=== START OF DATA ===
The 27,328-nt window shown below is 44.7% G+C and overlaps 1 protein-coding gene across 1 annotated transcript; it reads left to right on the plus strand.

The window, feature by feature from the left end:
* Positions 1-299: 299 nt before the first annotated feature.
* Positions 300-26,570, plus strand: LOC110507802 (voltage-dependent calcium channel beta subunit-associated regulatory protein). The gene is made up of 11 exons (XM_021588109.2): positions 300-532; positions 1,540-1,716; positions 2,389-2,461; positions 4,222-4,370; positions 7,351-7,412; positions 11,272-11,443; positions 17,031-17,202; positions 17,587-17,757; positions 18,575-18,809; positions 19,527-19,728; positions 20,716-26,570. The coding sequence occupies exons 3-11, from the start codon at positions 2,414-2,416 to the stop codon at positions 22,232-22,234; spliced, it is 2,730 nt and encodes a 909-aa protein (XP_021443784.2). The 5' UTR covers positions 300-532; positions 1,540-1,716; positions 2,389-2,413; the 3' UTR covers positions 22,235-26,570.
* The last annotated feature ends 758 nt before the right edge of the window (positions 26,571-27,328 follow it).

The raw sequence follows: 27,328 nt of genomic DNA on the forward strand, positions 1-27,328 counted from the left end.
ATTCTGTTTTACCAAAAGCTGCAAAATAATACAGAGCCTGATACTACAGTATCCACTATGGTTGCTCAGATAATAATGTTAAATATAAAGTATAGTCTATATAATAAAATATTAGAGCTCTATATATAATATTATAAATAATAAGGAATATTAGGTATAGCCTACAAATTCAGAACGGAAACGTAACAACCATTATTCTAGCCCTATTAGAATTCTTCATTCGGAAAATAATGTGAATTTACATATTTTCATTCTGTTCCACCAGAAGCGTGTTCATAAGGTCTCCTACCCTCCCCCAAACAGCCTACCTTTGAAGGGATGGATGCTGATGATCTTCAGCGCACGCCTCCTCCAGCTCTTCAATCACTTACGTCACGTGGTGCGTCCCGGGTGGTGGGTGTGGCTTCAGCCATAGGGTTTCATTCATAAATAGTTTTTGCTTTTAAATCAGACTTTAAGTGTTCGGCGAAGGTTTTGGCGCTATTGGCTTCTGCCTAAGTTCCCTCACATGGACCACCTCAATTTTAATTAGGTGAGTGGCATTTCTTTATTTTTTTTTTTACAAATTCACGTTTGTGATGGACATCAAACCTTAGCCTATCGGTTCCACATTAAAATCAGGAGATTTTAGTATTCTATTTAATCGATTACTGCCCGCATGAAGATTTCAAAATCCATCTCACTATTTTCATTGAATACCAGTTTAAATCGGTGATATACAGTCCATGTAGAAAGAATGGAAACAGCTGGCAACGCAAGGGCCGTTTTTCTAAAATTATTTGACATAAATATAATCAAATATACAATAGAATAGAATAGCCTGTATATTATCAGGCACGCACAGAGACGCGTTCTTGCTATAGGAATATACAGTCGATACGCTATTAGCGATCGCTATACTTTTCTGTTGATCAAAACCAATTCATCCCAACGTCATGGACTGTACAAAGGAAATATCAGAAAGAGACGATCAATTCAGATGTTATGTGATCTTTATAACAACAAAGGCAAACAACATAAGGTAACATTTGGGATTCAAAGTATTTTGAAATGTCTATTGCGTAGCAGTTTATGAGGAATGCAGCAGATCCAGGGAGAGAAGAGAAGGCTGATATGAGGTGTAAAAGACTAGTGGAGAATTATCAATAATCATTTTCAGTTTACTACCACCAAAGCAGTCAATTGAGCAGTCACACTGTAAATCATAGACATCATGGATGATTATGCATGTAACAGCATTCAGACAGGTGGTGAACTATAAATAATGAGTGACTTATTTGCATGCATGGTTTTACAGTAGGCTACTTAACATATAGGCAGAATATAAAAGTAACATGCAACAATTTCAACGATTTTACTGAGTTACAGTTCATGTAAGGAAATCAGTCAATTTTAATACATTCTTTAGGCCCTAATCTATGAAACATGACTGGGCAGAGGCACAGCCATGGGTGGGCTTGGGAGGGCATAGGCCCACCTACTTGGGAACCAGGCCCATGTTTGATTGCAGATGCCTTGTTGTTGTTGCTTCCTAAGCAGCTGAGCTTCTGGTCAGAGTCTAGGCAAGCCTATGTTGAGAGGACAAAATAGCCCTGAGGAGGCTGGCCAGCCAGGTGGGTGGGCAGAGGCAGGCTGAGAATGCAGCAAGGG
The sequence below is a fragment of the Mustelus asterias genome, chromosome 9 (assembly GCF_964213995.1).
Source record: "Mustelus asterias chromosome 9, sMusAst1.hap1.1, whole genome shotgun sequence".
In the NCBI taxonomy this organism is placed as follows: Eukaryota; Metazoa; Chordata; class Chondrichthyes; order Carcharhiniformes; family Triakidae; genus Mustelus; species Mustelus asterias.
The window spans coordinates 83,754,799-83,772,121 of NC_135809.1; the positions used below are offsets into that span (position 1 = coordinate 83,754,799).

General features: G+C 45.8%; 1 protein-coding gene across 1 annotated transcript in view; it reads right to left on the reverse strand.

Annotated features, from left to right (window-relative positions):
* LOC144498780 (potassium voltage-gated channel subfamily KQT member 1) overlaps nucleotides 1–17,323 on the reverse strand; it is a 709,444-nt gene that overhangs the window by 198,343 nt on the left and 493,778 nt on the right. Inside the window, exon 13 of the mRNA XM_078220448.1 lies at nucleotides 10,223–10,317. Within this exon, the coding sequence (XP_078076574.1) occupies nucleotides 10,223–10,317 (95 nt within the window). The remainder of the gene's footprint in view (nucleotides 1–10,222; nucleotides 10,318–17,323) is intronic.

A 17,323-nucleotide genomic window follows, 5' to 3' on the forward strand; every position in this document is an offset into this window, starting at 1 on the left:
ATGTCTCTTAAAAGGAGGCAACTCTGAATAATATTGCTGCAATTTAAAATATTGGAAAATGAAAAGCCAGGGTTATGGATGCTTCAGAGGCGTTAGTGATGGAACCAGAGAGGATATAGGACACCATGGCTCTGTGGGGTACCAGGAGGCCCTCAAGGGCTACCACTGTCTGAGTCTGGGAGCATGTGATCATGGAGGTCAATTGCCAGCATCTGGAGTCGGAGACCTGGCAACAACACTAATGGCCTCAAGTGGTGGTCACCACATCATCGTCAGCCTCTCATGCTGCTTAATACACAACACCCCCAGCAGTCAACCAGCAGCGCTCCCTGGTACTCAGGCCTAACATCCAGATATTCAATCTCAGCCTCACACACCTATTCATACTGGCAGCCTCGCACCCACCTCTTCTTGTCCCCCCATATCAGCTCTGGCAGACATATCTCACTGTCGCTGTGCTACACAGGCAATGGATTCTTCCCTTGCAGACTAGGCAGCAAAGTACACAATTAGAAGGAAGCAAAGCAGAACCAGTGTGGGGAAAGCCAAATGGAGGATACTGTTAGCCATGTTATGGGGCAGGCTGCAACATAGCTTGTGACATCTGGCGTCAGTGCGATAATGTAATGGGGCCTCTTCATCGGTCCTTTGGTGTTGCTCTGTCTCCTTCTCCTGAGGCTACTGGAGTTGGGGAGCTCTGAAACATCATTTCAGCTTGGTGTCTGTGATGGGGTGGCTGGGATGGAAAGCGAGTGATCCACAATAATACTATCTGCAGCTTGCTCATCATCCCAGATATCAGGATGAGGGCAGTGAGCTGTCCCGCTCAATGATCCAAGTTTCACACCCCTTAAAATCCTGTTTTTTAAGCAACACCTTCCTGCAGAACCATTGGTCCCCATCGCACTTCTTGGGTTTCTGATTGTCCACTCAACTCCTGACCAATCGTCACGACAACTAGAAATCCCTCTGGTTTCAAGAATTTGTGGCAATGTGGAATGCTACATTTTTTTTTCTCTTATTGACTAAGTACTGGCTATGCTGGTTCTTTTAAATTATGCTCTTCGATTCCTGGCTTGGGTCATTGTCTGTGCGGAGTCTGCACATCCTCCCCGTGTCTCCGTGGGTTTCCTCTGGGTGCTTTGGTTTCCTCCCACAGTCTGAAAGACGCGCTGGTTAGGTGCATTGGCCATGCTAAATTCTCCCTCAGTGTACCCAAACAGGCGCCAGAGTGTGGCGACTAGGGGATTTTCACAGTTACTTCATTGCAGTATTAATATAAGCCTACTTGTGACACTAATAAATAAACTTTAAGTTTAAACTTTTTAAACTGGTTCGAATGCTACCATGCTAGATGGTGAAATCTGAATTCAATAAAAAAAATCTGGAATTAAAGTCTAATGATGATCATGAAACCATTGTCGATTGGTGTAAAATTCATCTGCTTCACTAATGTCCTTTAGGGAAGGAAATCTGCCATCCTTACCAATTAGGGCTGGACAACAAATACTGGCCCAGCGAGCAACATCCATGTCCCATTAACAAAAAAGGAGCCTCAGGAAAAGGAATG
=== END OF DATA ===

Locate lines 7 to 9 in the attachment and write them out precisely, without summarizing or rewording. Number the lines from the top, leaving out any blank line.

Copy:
ATTCTGTTTTACCAAAAGCTGCAAAATAATACAGAGCCTGATACTACAGTATCCACTATGGTTGCTCAGATAATAATGTTAAATATAAAGTATAGTCTATATAATAAAATATTAGAGCTCTATATATAATATTATAAATAATAAGGAATATTAGGTATAGCCTACAAATTCAGAACGGAAACGTAACAACCATTATTCTAGCCCTATTAGAATTCTTCATTCGGAAAATAATGTGAATTTACATATTTTCATTCTGTTCCACCAGAAGCGTGTTCATAAGGTCTCCTACCCTCCCCCAAACAGCCTACCTTTGAAGGGATGGATGCTGATGATCTTCAGCGCACGCCTCCTCCAGCTCTTCAATCACTTACGTCACGTGGTGCGTCCCGGGTGGTGGGTGTGGCTTCAGCCATAGGGTTTCATTCATAAATAGTTTTTGCTTTTAAATCAGACTTTAAGTGTTCGGCGAAGGTTTTGGCGCTATTGGCTTCTGCCTAAGTTCCCTCACATGGACCACCTCAATTTTAATTAGGTGAGTGGCATTTCTTTATTTTTTTTTTTACAAATTCACGTTTGTGATGGACATCAAACCTTAGCCTATCGGTTCCACATTAAAATCAGGAGATTTTAGTATTCTATTTAATCGATTACTGCCCGCATGAAGATTTCAAAATCCATCTCACTATTTTCATTGAATACCAGTTTAAATCGGTGATATACAGTCCATGTAGAAAGAATGGAAACAGCTGGCAACGCAAGGGCCGTTTTTCTAAAATTATTTGACATAAATATAATCAAATATACAATAGAATAGAATAGCCTGTATATTATCAGGCACGCACAGAGACGCGTTCTTGCTATAGGAATATACAGTCGATACGCTATTAGCGATCGCTATACTTTTCTGTTGATCAAAACCAATTCATCCCAACGTCATGGACTGTACAAAGGAAATATCAGAAAGAGACGATCAATTCAGATGTTATGTGATCTTTATAACAACAAAGGCAAACAACATAAGGTAACATTTGGGATTCAAAGTATTTTGAAATGTCTATTGCGTAGCAGTTTATGAGGAATGCAGCAGATCCAGGGAGAGAAGAGAAGGCTGATATGAGGTGTAAAAGACTAGTGGAGAATTATCAATAATCATTTTCAGTTTACTACCACCAAAGCAGTCAATTGAGCAGTCACACTGTAAATCATAGACATCATGGATGATTATGCATGTAACAGCATTCAGACAGGTGGTGAACTATAAATAATGAGTGACTTATTTGCATGCATGGTTTTACAGTAGGCTACTTAACATATAGGCAGAATATAAAAGTAACATGCAACAATTTCAACGATTTTACTGAGTTACAGTTCATGTAAGGAAATCAGTCAATTTTAATACATTCTTTAGGCCCTAATCTATGAAACATGACTGGGCAGAGGCACAGCCATGGGTGGGCTTGGGAGGGCATAGGCCCACCTACTTGGGAACCAGGCCCATGTTTGATTGCAGATGCCTTGTTGTTGTTGCTTCCTAAGCAGCTGAGCTTCTGGTCAGAGTCTAGGCAAGCCTATGTTGAGAGGACAAAATAGCCCTGAGGAGGCTGGCCAGCCAGGTGGGTGGGCAGAGGCAGGCTGAGAATGCAGCAAGGG
The sequence below is a fragment of the Mustelus asterias genome, chromosome 9 (assembly GCF_964213995.1).
Source record: "Mustelus asterias chromosome 9, sMusAst1.hap1.1, whole genome shotgun sequence".